Count Three seeks a writ of mandamus against the FTA and Linton requiring them to refuse to permit ISTEA funds to be used to subsidize Allied's development, including use of $ 15.7 million for construction of the strengthened foundation.
Count Four seeks a judgment enjoining the FTA and Linton from distributing and Allied and NJ Transit from receiving and using $ 15.7 million ISTEA funds for construction of foundations structurally sufficient to support Allied's private commercial development.
Count Five challenges the actions of HMDC approving the Secaucus Transfer Station and seeks a judgment directing HMDC to rescind its resolutions permitting use of the $ 15.7 million ISTEA funds.
Count Six challenges HMDC's actions as arbitrary and capricious in light of ecological and typical zoning, land use and municipal planning considerations. Count Six seeks a judgment enjoining the construction of the Secaucus Transfer Station as violative of federal law and public policy, as a wasteful and unnecessary use of public funds, and as detrimental to the public interest.
B. Subsequent Proceedings:
Plaintiffs sought a temporary restraining order, which I denied, because it did not appear that expenditure of funds pursuant to the Agreement was imminent. I scheduled a hearing on plaintiffs' application for a preliminary injunction.
The federal defendants (FTA and Linton), the state defendants (HMDC and NJ Transit) and Allied filed affidavits and exhibits in opposition to the application for a preliminary injunction. In addition, the defendants moved to dismiss the complaint.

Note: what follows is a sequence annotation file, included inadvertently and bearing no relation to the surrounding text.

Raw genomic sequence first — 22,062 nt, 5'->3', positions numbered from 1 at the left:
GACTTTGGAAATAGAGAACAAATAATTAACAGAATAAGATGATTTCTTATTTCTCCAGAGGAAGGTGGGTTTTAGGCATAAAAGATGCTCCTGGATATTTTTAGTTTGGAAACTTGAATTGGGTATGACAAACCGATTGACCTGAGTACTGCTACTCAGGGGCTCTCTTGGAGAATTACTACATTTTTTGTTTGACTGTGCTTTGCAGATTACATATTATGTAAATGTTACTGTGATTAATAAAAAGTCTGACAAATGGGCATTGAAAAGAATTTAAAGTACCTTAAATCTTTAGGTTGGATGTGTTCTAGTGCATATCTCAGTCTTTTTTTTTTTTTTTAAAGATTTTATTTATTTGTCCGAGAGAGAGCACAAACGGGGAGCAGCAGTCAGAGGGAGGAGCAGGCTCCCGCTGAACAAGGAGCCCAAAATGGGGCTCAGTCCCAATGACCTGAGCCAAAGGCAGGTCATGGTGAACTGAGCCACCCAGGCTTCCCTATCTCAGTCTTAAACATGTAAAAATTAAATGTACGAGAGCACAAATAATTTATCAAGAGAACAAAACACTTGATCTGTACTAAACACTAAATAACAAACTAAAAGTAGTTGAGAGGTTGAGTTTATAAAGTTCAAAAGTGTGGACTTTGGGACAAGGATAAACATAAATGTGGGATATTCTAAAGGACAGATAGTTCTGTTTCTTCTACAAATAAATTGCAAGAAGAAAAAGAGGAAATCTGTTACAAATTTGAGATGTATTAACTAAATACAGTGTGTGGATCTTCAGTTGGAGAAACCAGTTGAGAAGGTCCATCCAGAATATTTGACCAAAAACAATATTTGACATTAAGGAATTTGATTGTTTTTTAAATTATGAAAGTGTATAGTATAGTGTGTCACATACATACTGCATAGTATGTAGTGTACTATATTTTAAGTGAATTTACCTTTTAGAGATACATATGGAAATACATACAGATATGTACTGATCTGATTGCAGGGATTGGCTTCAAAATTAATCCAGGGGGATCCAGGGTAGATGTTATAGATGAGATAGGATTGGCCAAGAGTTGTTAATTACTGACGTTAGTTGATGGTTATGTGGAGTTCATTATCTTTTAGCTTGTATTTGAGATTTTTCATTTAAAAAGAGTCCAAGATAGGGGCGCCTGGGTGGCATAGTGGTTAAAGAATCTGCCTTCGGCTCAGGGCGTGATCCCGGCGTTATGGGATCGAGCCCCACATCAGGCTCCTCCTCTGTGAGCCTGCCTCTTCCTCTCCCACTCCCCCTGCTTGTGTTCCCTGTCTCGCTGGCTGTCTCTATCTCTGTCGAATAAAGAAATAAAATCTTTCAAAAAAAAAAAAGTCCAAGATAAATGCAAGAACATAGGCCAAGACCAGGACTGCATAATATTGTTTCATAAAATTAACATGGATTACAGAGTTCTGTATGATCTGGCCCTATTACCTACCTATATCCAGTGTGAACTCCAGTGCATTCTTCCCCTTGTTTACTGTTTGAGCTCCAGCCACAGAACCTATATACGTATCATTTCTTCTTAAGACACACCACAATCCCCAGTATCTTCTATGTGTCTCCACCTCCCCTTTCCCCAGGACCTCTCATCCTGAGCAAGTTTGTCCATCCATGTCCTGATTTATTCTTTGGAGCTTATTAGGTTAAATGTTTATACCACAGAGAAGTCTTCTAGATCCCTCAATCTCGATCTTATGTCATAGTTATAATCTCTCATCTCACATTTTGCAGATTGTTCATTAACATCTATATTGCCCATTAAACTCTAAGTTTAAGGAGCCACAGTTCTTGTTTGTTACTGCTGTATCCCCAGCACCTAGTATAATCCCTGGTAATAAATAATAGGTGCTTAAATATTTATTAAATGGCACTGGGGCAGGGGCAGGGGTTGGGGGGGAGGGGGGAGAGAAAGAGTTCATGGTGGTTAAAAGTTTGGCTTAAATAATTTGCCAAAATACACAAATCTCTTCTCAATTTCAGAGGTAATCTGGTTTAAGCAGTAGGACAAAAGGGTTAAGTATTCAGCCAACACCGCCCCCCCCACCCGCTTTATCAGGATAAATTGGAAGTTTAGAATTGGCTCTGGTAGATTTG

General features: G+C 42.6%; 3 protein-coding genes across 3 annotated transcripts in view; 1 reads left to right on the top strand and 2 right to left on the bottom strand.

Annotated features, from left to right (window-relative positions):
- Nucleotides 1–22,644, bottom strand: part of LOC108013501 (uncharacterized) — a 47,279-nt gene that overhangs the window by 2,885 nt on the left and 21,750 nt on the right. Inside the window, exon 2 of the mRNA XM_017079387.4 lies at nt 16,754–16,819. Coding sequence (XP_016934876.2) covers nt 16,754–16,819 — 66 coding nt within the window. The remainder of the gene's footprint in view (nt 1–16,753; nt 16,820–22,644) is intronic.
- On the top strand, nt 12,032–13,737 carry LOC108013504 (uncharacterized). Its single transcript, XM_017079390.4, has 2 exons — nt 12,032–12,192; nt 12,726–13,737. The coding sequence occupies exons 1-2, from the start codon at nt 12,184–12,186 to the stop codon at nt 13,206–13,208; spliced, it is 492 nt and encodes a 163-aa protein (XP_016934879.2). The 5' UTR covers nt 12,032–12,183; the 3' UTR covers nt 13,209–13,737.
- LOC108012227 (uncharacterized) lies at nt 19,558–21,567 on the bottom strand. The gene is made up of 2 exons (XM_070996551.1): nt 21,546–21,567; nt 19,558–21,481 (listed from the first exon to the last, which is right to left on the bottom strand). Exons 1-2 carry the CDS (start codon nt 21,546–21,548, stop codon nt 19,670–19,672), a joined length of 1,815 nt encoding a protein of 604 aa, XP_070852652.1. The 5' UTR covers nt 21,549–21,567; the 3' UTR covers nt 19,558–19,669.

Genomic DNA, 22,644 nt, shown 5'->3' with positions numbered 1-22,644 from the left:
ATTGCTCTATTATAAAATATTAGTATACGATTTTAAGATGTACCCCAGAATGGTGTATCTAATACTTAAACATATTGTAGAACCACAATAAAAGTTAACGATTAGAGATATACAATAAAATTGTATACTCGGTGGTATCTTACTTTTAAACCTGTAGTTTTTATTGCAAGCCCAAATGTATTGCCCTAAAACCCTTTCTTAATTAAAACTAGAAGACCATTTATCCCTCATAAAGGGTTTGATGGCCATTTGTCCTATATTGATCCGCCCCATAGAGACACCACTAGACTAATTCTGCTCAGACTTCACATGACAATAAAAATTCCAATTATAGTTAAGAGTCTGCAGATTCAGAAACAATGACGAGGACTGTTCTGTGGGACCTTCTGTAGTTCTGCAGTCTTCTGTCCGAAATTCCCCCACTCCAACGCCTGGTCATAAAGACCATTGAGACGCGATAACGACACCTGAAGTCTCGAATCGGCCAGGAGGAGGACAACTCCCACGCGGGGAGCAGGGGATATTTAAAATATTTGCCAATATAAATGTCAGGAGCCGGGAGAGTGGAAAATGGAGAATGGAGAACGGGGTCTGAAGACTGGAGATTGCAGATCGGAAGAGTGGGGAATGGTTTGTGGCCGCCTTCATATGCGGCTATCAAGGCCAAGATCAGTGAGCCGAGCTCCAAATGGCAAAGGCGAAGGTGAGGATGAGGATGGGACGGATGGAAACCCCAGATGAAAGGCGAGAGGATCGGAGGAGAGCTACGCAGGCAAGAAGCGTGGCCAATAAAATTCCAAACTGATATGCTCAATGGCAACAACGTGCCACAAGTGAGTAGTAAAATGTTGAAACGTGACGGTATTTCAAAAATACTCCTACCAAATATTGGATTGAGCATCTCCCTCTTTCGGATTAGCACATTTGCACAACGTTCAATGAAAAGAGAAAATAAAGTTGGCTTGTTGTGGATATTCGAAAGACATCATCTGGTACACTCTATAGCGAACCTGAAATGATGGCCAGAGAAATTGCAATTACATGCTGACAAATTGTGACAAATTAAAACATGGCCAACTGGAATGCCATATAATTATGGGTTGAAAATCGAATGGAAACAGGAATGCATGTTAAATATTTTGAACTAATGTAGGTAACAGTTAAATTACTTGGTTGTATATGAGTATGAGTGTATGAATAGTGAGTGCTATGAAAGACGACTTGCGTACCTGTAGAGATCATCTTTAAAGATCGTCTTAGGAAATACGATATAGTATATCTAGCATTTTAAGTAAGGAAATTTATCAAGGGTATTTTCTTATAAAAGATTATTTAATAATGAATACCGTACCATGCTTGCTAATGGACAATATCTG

C. Defendants' Factual Contentions:
The affidavits provide factual data which, while not contradicting the facts set forth in the complaint, spell out the context in which the Allied-NJ Transit Agreement arose.
The Secaucus Transfer Station is a facility that NJ Transit has planned which will link service on various passenger rail lines in New Jersey that were originally built and operated by private and sometimes competing railroad companies but are now run by NJ Transit. The need to transform these separate rail lines into an integrated state-wide rail system, to enable improved distribution service for NJ Transit railroad passengers, has been recognized since before World War II. Studies exploring methods of achieving such an integrated state-wide system were done as early as the mid-1960's, when the federal government began funding mass transit.
Secaucus is the exclusive site for the connecting facility because it is the only location where three of New Jersey's primary passenger rail lines converge: the Northeast ...